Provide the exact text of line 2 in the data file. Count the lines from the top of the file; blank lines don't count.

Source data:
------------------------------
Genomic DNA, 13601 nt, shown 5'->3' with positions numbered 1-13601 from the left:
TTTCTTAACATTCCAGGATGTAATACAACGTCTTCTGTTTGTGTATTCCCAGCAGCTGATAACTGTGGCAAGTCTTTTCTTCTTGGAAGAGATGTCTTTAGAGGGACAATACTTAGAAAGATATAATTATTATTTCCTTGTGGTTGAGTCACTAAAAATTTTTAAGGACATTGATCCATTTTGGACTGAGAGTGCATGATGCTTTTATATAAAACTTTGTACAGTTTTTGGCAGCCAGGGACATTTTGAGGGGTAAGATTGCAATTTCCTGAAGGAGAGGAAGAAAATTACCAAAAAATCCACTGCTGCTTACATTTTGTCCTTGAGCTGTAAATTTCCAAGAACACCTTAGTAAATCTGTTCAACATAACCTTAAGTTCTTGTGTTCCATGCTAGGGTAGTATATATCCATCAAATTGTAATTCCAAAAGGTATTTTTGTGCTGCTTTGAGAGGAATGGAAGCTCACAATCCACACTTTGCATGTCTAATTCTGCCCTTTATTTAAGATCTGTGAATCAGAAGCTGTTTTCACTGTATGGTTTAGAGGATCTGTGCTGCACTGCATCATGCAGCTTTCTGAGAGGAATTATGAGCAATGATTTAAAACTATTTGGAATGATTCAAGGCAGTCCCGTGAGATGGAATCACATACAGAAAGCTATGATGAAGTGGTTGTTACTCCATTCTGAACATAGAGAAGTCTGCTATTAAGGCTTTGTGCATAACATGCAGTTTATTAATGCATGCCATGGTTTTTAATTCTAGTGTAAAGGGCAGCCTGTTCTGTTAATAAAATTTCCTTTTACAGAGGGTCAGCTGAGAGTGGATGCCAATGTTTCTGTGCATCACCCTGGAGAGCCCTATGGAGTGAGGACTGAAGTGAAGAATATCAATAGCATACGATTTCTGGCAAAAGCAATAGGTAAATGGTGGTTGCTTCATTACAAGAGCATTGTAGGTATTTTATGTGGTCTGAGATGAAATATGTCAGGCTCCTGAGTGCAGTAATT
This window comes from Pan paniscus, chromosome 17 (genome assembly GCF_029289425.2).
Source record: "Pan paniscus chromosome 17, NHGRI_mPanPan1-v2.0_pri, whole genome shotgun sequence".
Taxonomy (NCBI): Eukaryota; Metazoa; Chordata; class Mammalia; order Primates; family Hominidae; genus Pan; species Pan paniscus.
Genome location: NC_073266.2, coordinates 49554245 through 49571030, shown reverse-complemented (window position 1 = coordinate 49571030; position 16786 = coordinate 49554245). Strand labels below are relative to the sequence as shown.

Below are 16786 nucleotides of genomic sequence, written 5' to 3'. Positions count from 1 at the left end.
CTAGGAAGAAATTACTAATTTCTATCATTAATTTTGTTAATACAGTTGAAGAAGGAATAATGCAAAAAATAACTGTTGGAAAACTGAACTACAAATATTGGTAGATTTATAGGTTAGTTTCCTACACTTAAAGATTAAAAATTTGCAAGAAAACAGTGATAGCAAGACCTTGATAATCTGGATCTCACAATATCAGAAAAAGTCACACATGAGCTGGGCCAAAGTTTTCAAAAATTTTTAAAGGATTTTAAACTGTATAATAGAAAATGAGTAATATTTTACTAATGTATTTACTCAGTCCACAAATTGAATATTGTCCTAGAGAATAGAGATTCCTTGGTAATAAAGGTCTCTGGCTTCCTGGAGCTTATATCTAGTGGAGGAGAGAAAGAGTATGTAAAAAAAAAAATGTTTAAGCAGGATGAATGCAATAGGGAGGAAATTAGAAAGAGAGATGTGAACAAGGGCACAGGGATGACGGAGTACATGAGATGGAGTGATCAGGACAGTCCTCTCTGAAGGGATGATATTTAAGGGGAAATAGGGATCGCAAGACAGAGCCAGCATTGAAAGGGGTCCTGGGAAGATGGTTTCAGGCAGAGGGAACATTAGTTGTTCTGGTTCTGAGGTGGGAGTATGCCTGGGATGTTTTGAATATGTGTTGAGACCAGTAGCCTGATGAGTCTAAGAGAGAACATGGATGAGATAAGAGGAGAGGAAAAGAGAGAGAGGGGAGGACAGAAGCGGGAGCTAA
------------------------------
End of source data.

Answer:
TTTCTTAACATTCCAGGATGTAATACAACGTCTTCTGTTTGTGTATTCCCAGCAGCTGATAACTGTGGCAAGTCTTTTCTTCTTGGAAGAGATGTCTTTAGAGGGACAATACTTAGAAAGATATAATTATTATTTCCTTGTGGTTGAGTCACTAAAAATTTTTAAGGACATTGATCCATTTTGGACTGAGAGTGCATGATGCTTTTATATAAAACTTTGTACAGTTTTTGGCAGCCAGGGACATTTTGAGGGGTAAGATTGCAATTTCCTGAAGGAGAGGAAGAAAATTACCAAAAAATCCACTGCTGCTTACATTTTGTCCTTGAGCTGTAAATTTCCAAGAACACCTTAGTAAATCTGTTCAACATAACCTTAAGTTCTTGTGTTCCATGCTAGGGTAGTATATATCCATCAAATTGTAATTCCAAAAGGTATTTTTGTGCTGCTTTGAGAGGAATGGAAGCTCACAATCCACACTTTGCATGTCTAATTCTGCCCTTTATTTAAGATCTGTGAATCAGAAGCTGTTTTCACTGTATGGTTTAGAGGATCTGTGCTGCACTGCATCATGCAGCTTTCTGAGAGGAATTATGAGCAATGATTTAAAACTATTTGGAATGATTCAAGGCAGTCCCGTGAGATGGAATCACATACAGAAAGCTATGATGAAGTGGTTGTTACTCCATTCTGAACATAGAGAAGTCTGCTATTAAGGCTTTGTGCATAACATGCAGTTTATTAATGCATGCCATGGTTTTTAATTCTAGTGTAAAGGGCAGCCTGTTCTGTTAATAAAATTTCCTTTTACAGAGGGTCAGCTGAGAGTGGATGCCAATGTTTCTGTGCATCACCCTGGAGAGCCCTATGGAGTGAGGACTGAAGTGAAGAATATCAATAGCATACGATTTCTGGCAAAAGCAATAGGTAAATGGTGGTTGCTTCATTACAAGAGCATTGTAGGTATTTTATGTGGTCTGAGATGAAATATGTCAGGCTCCTGAGTGCAGTAATT